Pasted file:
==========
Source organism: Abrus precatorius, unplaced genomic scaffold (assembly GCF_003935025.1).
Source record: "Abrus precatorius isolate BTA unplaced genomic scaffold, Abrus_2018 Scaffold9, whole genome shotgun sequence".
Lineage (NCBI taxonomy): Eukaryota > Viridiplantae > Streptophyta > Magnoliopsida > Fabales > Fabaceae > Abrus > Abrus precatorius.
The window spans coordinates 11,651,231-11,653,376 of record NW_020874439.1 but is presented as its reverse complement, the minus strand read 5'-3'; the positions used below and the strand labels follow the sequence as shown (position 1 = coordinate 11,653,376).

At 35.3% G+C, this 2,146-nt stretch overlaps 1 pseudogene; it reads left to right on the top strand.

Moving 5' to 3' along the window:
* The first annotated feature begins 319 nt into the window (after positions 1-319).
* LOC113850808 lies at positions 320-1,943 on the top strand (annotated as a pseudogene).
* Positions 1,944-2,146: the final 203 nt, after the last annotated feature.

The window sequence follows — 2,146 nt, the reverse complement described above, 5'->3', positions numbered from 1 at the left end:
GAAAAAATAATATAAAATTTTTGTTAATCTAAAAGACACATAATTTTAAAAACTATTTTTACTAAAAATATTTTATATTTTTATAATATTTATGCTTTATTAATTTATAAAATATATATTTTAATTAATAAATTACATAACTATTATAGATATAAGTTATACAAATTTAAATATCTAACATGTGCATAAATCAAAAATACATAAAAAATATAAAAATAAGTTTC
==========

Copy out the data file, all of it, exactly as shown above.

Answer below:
Source organism: Abrus precatorius, unplaced genomic scaffold (assembly GCF_003935025.1).
Source record: "Abrus precatorius isolate BTA unplaced genomic scaffold, Abrus_2018 Scaffold9, whole genome shotgun sequence".
Lineage (NCBI taxonomy): Eukaryota > Viridiplantae > Streptophyta > Magnoliopsida > Fabales > Fabaceae > Abrus > Abrus precatorius.
The window spans coordinates 11,651,231-11,653,376 of record NW_020874439.1 but is presented as its reverse complement, the minus strand read 5'-3'; the positions used below and the strand labels follow the sequence as shown (position 1 = coordinate 11,653,376).

At 35.3% G+C, this 2,146-nt stretch overlaps 1 pseudogene; it reads left to right on the top strand.

Moving 5' to 3' along the window:
* The first annotated feature begins 319 nt into the window (after positions 1-319).
* LOC113850808 lies at positions 320-1,943 on the top strand (annotated as a pseudogene).
* Positions 1,944-2,146: the final 203 nt, after the last annotated feature.

The window sequence follows — 2,146 nt, the reverse complement described above, 5'->3', positions numbered from 1 at the left end:
GAAAAAATAATATAAAATTTTTGTTAATCTAAAAGACACATAATTTTAAAAACTATTTTTACTAAAAATATTTTATATTTTTATAATATTTATGCTTTATTAATTTATAAAATATATATTTTAATTAATAAATTACATAACTATTATAGATATAAGTTATACAAATTTAAATATCTAACATGTGCATAAATCAAAAATACATAAAAAATATAAAAATAAGTTTC